Let $S = \{ v_1, \dotsc, v_k \}$ be a set of non-spanning, linearly independent vectors in $\mathbb{R}^n$. From my lecture in LA, the instructor said that we can form a basis with $S$ given that we solve for the row-echelon form of $[v_1 \dotsc v_k \ e_1 \dotsc e_n]$ (where $\{ e_1, \dotsc, e_n \}$ is the natural basis of $\mathbb{R}^n$), and the vector whose column in the $\text{ref}([v_1 \dotsc v_k \ e_1 \dotsc e_n])$ has a leading one, then its a member of the desired basis.

For example, to find the basis in $\mathbb{R}^2$ which includes the vector in $S = \left\{ \begin{bmatrix} 1 \\ 5 \end{bmatrix} \right\}$ (which is, by default, a linearly independent vector), we solve for the ref of S adjoint the natural basis of $\mathbb{R}^2$:

$$ \begin{bmatrix} 1 & 0 & 1 \\ 5 & 1 & 0 \end{bmatrix} \sim \begin{bmatrix} 1 & 0 & 1 \\ 0 & 1 & -5 \end{bmatrix} \ . $$

Since the first and second column of the ref had the leading one, then the first and second column of the initial matrix can form a basis which includes the vector $[1 \ 5]^T$, i.e. $\left\{ \begin{bmatrix} 1 \\ 5 \end{bmatrix}, \begin{bmatrix} 0 \\ 1 \end{bmatrix} \right\}$ is a basis of $\mathbb{R}^2$

Why is that?


2 Answers 2


This is because row operation does not change linear dependence relations between the columns. This is a consequence of the fact that row operations do not change the solution set of a system of linear equations.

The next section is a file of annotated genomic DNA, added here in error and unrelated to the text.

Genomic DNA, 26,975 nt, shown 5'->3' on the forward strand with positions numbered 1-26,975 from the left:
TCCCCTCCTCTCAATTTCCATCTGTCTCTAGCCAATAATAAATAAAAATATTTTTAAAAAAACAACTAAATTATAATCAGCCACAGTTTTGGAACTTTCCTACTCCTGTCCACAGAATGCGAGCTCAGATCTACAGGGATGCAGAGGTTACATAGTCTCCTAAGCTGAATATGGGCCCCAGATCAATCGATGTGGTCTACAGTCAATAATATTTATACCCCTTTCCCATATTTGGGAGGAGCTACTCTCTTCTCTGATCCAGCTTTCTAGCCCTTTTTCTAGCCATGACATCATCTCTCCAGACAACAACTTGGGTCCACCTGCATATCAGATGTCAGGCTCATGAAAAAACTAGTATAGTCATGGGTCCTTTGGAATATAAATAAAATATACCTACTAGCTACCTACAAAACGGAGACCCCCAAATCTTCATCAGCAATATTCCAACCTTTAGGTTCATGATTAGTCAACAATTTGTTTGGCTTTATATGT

You can actually get away with solving this problem and reducing a smaller matrix at the cost of having to reverse the row operations. You would do as follows:

  1. Bring the matrix $[v_1 \quad \cdots \quad v_k ]$ to reduced row echelon form, keeping track of your operations. For each row missing a pivot, you add a column providing the missing pivot, until you have an invertible matrix $[v_1 \quad \cdots \quad v_k \, u_{k+1} \quad \cdots \quad u_{n}]$.

  2. You reverse the row operations you did in step 1 on the matrix augmented with extra columns and the columns of the resultant matrix form a basis of $\mathbb{R}^n$ containing the original linearly independent, non-spanning set.


This question relates to the row-space and column-space of a matrix.

Theorem 2: Let $B$ be any matrix that is row equivalent to a matrix $A$, then row-space$(A)=$row-space$(B)$

Proof: This is mainly because row-equivalent matrices $A\cong B$ are attained by elementary row-operations, which implies that the rows of $B$ are linear combinations of the rows of $A$, and row$(B)\subseteq$row$(A)$. The reverse inclusion is had by noting that the same row operations used to get from $A$ to $B$ can be used in reverse from $B$ to get to $A$, thus the rows of $A$ are linear combinations of the rows of $B$, row$(A)\subseteq$row$(B)$.

Now comes the question of finding a basis for the row-space of a matrix $A$, well since row$(A)=$row$($rref$(A))$, we can look at the reduced row echelon form of $A$ to find a basis for row$(A)$.

It turns out that the if $R$ is a matrix in row echelon form, then a basis for row$(R)$ consists of the nonzero rows of $R$.

For example if

$A=\begin{pmatrix} 1&1&3&1&6 \\ 2&-1&0&1&-1 \\-3&2&1&-2&1 \\ 4&1&6&1&3 \end{pmatrix}$

then $R=rref(A)=\begin{pmatrix}1&0&1&0&-1\\0&1&2&0&3\\0&0&0&1&4\\0&0&0&0&0 \end{pmatrix}$

and a basis for row$(A)$ is $\left\{\begin{bmatrix}1&0&1&0&-1\end{bmatrix}, \begin{bmatrix}0&1&2&0&3\end{bmatrix}, \begin{bmatrix}0&0&0&1&4\end{bmatrix} \right\}$